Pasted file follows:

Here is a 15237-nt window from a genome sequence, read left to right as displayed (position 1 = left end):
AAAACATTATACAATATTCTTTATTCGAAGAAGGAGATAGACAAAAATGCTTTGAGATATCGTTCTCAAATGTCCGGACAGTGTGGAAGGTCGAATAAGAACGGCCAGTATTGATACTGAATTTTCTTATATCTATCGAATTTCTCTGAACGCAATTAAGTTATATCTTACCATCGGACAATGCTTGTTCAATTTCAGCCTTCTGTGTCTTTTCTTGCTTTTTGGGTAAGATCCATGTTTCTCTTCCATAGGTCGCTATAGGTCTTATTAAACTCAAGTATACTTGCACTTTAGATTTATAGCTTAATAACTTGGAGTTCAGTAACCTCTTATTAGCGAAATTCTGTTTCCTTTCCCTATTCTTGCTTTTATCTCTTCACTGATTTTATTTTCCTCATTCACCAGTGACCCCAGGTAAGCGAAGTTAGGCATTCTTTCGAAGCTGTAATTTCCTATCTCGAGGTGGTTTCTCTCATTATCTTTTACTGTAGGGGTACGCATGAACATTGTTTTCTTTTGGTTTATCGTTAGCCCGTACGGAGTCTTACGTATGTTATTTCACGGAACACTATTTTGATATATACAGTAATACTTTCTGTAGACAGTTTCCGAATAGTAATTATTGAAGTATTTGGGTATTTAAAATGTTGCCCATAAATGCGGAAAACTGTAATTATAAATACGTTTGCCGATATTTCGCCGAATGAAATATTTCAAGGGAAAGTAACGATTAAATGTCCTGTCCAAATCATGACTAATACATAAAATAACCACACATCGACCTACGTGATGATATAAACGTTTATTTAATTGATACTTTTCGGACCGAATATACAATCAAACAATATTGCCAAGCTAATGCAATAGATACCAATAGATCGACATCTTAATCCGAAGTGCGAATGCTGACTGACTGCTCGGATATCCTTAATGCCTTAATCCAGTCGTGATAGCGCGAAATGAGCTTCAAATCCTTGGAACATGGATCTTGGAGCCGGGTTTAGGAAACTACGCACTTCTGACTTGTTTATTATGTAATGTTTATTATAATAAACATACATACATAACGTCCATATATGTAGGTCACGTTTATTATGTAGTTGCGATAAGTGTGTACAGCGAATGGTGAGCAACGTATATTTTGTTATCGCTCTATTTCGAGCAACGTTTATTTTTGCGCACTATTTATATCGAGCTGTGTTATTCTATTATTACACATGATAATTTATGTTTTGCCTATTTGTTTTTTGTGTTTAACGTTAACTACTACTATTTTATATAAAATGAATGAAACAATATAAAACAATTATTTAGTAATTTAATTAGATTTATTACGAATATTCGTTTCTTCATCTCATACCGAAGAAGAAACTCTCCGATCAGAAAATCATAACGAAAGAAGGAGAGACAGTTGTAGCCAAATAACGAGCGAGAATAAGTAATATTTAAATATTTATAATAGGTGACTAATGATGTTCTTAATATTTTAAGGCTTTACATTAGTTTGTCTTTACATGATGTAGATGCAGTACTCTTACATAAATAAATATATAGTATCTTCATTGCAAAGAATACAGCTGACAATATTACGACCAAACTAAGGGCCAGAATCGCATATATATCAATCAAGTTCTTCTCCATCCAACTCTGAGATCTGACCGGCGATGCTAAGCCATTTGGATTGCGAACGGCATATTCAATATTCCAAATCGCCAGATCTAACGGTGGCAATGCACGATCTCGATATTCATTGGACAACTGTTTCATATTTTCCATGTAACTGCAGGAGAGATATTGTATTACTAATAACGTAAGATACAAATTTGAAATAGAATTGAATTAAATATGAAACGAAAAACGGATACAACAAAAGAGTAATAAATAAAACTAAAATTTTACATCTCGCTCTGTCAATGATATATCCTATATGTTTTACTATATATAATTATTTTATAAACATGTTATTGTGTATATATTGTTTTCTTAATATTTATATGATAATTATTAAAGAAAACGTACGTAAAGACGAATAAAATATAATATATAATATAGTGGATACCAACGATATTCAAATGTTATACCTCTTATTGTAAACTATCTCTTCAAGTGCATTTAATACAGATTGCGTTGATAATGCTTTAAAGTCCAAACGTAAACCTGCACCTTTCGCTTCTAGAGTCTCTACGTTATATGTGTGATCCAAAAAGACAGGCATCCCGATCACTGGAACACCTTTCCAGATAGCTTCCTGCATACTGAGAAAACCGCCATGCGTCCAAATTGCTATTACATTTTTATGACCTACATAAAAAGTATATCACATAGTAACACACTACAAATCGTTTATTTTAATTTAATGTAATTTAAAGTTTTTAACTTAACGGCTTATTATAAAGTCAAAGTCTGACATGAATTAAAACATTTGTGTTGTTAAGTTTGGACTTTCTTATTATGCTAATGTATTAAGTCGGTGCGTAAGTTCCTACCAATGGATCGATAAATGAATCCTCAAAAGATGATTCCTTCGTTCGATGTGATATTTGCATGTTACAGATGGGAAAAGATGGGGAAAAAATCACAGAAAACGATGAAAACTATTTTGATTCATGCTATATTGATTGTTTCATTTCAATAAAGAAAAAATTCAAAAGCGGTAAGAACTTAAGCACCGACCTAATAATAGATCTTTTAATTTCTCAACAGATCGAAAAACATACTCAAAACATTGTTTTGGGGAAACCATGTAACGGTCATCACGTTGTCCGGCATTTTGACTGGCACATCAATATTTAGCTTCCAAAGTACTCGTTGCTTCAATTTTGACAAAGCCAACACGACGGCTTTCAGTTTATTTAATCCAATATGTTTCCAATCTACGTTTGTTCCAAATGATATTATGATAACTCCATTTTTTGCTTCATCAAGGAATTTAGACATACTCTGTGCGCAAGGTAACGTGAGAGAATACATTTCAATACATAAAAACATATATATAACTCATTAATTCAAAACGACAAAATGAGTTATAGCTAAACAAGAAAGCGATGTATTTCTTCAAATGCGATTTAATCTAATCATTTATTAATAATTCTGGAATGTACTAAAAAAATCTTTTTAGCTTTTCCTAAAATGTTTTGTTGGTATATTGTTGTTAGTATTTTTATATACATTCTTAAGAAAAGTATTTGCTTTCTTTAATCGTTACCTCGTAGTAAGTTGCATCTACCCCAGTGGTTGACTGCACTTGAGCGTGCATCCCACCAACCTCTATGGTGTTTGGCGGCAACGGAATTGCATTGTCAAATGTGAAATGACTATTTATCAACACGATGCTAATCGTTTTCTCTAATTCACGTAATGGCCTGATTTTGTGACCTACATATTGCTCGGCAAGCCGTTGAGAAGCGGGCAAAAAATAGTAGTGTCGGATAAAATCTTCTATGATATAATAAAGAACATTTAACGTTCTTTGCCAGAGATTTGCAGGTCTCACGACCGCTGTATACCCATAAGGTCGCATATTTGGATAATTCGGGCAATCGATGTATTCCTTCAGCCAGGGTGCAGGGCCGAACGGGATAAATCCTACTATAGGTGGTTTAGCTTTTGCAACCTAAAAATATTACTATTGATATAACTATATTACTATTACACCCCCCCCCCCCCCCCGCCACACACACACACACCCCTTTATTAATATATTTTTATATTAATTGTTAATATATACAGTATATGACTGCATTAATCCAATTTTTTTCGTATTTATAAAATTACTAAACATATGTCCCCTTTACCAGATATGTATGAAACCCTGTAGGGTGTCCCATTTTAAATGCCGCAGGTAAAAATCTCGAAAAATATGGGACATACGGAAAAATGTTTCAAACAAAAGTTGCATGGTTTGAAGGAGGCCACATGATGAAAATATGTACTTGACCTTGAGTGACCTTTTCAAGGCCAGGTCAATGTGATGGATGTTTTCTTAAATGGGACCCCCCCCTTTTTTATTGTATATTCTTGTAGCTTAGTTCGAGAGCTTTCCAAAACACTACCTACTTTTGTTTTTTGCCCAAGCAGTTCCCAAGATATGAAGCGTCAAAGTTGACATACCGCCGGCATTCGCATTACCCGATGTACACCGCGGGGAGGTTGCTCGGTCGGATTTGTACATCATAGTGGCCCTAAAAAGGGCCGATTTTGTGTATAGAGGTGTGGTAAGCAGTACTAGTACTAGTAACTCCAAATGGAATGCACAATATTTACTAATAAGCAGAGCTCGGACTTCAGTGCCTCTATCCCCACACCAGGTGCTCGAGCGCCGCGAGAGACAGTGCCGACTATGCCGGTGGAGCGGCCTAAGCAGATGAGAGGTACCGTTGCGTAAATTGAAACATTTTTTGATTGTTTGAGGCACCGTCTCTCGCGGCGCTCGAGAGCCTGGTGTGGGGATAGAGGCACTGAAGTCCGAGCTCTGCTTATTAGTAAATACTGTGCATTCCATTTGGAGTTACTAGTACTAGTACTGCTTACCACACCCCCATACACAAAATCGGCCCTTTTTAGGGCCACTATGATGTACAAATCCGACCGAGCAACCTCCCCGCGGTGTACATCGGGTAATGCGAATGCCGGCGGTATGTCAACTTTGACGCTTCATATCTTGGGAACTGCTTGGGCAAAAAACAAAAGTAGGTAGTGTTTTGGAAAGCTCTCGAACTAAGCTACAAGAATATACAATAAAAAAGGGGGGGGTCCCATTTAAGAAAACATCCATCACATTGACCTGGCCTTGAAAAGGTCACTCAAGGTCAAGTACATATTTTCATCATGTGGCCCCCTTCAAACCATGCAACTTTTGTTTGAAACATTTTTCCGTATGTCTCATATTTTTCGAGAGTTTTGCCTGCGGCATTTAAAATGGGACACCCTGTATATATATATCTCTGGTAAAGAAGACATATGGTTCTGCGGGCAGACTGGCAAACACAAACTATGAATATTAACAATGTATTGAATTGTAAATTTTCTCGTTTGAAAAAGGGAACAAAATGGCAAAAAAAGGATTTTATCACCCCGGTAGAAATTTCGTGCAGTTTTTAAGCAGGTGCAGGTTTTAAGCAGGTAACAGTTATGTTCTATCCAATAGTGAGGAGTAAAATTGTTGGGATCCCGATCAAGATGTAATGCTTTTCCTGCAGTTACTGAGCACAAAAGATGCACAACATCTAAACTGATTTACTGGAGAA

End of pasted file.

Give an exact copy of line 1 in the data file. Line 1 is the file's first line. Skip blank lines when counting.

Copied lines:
Here is a 15237-nt window from a genome sequence, read left to right as displayed (position 1 = left end):